#Aga Khan Award for Architecture 2016

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The 19 shortlisted projects for the 2016 Aga Khan Award for Architecture were selected by the Master Jury from amongst 348 projects nominated for the 13th Award cycle, and will be compete for US$ 1 million in prize money. The 19 projects are now undergoing rigorous investigations by on-site reviewers – architects, conservation specialists or structural engineers themselves – who visit and evaluate each project first-hand.

About the Aga khan Award for architecture

The Aga Khan Award for Architecture was established by the “Aga Khan” in 1977 to identify and encourage building concepts that successfully address the needs and aspirations of communities in which Muslims have a significant presence.  The Award recognizes examples of architectural excellence in the fields of contemporary design, social housing, community improvement and development, historic preservation, reuse and area conservation, as well as landscape design and improvement of the environment. The award is given every three years and is governed by a Steering Committee chaired by His Highness the Aga Khan.

The Aga Khan Award for Architecture’s mandate is different from that of many other architecture prizes: it selects projects – from slum upgrading to high rise “green” buildings – that not only exhibit architectural excellence but also improve the overall quality of life.

Over the last four decades, it has steadfastly championed the needs and aspirations of human beings within the practice of architecture.

 

The 19 projects are:

AZERBAIJAN

“As part of the regeneration of an old industrial area, a new building echoes a recently restored power station beside it.”

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BANGLADESH

“Ventilation and the play of light make this neighborhood mosque a refuge for spirituality.”

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“A rural training centre inspired by one of the country’s oldest urban archaeological sites.”

CHINA

A small-scale project that enriches bonds amongst communities and revives Hutong life.

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DENMARK

“A public space promoting integration across lines of ethnicity, religion and culture.”

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IRAN

“The combined reinvigoration of the architectural and craft-work heritage in an old city has sparked a broader revitalization.”

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“Infrastructure that connects two parks has become a popular urban space.”

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“Innovative low-cost techniques that reinterpret traditional brick facades.”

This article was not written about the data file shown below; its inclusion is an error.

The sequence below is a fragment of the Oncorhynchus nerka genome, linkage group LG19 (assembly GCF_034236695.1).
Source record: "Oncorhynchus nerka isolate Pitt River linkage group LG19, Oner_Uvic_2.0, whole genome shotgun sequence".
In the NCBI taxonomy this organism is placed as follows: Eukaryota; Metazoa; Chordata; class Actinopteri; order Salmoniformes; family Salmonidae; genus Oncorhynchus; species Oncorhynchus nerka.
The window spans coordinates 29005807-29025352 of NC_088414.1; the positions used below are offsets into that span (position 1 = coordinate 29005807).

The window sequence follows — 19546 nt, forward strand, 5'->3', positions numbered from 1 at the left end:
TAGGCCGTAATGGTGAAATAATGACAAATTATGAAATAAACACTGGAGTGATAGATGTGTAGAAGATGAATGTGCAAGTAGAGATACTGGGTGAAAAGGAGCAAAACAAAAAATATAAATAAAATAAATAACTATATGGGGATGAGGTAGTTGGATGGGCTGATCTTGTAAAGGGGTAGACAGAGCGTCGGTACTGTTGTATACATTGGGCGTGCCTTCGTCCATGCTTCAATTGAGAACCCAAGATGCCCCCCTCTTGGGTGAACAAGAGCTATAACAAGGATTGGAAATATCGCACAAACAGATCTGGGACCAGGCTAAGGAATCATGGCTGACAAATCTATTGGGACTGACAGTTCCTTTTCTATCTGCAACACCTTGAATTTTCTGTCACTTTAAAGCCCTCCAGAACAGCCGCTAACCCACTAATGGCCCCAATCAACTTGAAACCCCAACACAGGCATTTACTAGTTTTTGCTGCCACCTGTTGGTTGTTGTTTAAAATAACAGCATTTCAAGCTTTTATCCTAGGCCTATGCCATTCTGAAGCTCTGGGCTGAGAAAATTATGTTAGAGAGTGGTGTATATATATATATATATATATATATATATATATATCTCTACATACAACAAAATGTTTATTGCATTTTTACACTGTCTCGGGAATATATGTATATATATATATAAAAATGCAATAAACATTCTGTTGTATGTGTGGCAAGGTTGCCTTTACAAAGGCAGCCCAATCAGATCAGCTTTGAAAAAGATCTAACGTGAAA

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JORDAN

“An abandoned quarry serves as catalyst for an imaginative intervention providing educational programs and visitor facilities.”

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KOSOVO

“A series of public libraries for disadvantaged youth in rural areas.”

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LEBANON

“A new building, radical in composition but respectful of its traditional context, “floats” above an exterior courtyard.”

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MOROCCO

“A powerful architecture, playing with the contrast between inside and outside, achieves the dignity essential to educational institutions.”

Guelmim_04

“A dynamic transport hub that anticipates the needs of the city of the future.”

Gare nouvelle de Casa Port (Casablanca, Maroc) fev. 2015
Gare nouvelle de Casa Port (Casablanca, Maroc) fev. 2015

NIGERIA

“An alternative building system that provides space for education and cultural programmes in Africa’s coastal regions.”

Makoko_01

QATAR

“The varying patterns of the exterior envelope of this office tower evoke mashrabiyya, and serve as protection from the sun.”

Doha Tower_02

SAUDI ARABIA

“An imaginative expansion that doubles available space and provides a new skin for an existing structure.”

National Library_01

SENEGAL

“An ecologically sensitive meeting place demonstrates how art and architecture can be part of rural life.”

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SPAIN

“A restoration enhanced by modern design elements and sensitivity towards its built and natural environment.”

“Incorporating an archaeological site as a key feature of the building, this library has become a cultural landmark.”

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Ref.:www.akdn.org

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